Commission predicts budget battle over EU regional funds

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As the European Commission prepares to publish its ideas for the future of EU regional policy after 2013, the political debate on how much money will be available for the bloc's regional funds is already underway. EURACTIV France reports.

A few weeks before the publication of the Commission's 5th Report on Economic and Social Cohesion, three representatives presented their vision of EU regional policy beyond 2013 at a Paris conference on regional funds on 14 October.

Eagerly awaited in Brussels and the regions, the text – to be released on 10 November – should outline the future objectives of the policy.

Pascale Beauchamp from the Commission's Directorate-General (DG) for Employment admitted that ''the debate will be primarily financial".

"The decision will depend on our central bankers," added Michael Dewit from DG Agriculture.

On the budget issue, DG Regional Policy representative Peter Berkowitz was surprisingly frank. "We expect very tough negotiations given the national context in the member states," he stated. "France will have to make some very difficult choices," he added, identifying the Common Agricultural Policy and cohesion policy as the most important issues.

"It will be more about defending the status quo than about getting more money," warned Berkowitz.

In mid-2011, the EU will launch negotiations on the next long-term budget for the period 2014-2020. Budgetary allocations for the various policy areas will have to be approved by the European Parliament, as well as by the governments and national parliaments of the member states.

Consultation period

The representatives of the EU executive also said it was time to think about the direction of future regional policy. "We are still in a debate, in a consultation period," stated Berkowitz, who said discussions on funds for the richest EU regions – within the 'competitiveness' objective – had ''evolved''.

"Europe 2020 must be present in all territories," he went on. Anticipating a more efficient regional policy after 2013, the official wants an approach ''that focuses more on the objectives than the expenditures''.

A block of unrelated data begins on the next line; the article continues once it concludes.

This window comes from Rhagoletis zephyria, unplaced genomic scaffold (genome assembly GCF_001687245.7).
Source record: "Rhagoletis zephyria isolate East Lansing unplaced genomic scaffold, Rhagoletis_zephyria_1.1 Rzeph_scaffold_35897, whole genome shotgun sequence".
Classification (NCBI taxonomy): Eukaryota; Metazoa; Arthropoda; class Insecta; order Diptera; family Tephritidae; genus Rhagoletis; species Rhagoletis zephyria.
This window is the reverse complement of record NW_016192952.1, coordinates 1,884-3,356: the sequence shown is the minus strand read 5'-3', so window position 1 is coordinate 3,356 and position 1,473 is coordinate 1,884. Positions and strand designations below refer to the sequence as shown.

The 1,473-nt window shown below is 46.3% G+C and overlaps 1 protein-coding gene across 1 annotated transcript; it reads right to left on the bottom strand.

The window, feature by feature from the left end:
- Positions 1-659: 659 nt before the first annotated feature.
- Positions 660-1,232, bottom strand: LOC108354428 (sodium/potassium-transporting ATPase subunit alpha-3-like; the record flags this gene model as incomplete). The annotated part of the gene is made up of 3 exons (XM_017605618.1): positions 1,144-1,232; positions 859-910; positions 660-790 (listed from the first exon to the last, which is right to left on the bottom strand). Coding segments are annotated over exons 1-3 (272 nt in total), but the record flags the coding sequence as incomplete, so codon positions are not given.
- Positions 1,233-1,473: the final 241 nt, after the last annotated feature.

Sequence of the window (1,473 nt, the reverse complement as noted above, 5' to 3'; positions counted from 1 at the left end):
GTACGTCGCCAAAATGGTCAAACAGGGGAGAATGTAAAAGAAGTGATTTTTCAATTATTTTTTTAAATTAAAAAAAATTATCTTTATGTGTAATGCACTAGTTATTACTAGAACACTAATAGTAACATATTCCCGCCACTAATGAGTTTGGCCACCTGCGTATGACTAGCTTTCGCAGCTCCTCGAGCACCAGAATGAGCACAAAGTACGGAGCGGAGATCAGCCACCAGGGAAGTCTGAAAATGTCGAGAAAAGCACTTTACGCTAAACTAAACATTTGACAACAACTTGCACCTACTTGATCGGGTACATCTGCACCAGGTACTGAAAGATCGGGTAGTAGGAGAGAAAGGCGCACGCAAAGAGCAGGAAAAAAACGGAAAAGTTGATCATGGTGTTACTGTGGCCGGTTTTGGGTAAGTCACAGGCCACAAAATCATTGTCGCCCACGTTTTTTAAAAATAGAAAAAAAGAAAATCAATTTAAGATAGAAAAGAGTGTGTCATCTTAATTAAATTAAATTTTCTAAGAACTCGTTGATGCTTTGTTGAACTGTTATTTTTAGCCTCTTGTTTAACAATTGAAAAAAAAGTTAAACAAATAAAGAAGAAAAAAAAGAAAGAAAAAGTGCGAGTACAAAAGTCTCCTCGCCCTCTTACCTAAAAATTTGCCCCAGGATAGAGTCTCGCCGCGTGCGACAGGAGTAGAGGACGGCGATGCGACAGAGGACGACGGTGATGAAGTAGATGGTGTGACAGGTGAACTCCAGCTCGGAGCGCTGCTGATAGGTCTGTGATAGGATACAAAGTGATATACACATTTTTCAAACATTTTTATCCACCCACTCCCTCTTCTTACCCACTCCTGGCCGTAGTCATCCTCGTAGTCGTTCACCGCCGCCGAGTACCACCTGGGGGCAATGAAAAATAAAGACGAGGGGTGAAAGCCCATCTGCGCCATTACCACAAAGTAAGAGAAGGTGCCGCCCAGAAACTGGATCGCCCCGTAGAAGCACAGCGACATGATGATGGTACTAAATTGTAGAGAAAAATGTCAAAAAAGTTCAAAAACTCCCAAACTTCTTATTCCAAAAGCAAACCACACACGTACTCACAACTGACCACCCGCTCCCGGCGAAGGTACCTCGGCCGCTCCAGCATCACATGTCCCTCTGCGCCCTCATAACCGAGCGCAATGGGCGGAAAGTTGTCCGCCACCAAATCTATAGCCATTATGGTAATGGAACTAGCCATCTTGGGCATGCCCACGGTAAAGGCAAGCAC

The funds must also have a significant "leverage" effect, argued Beauchamp. "The European Social Fund only has a purpose if it stimulates projects that could not succeed if they were only supported by national funds," she said.

National procedures

Another key issue is simplifying the often arduous procedure for access to regional funds. "We must become flexible and not treat all programmes in the same way," conceded Peter Berkowitz. He would like to see changes in the rules for calculating costs and managing the budgets of individual projects.

In line with measures taken by the Commission in response to the global financial crisis, some simplification is already happening. But some member states, such as France, are not fully implementing these measures. "Of course the Community procedures should be simplified. But so should national procedures," argued Berkowitz.

For Pascale Beauchamp from DG Employment, there must be simplification of the rules with regard to monitoring expenditure and the automatic retrieval of unspent funds. Currently, member states are not allowed to delay the spending of EU funds by longer than two years. Beauchamp suggests extending this period to three years.

 

The regional policy of the European Union has the overall goal of promoting economic prosperity and social cohesion throughout the 27 member states and their 271 regions.

Within the current financial framework (2007-2013), spending on regional policy amounts to an average of €50 billion per year – approximately one third of the total EU budget.

Regional policy spending is channelled through three funds – often called 'Structural Funds'. These are the European Fund for Regional Development (EFRD), the European Social Fund (ESF) and the Cohesion Fund.

Over 80% of the funding is used to promote economic growth and social development in the 99 poorest regions – mostly to be found in the 'new' member states (in Central and Eastern Europe) as well as Greece, Portugal, Spain and southern Italy. 16% is shared among the other regions, where it co-finances projects contributing to creating jobs and strengthening competitiveness. The remaining 3% is spent on projects promoting cooperation between regions in different member states.

On 10 November 2010, the European Commission will publish its 5th Report on Economic and Social Cohesion. This will mark the start of a public consultation and a major political debate on what should be the budget and main priorities of EU regional policy in the future (2014-2020).

  • 10 Nov. 2010: European Commission to publish 5th Report on Economic and Social Cohesion.
  • Mid-2011: Commission to propose Multiannual Financial Framework outlining details of EU budget allocations.
  • 2012-2013: EU to finalise budget for 2014-2020.

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This project has been funded with support from the European Commission. This publication [communication] reflects the views only of the author, and the Commission cannot be held responsible for any use which may be made of the information contained therein.

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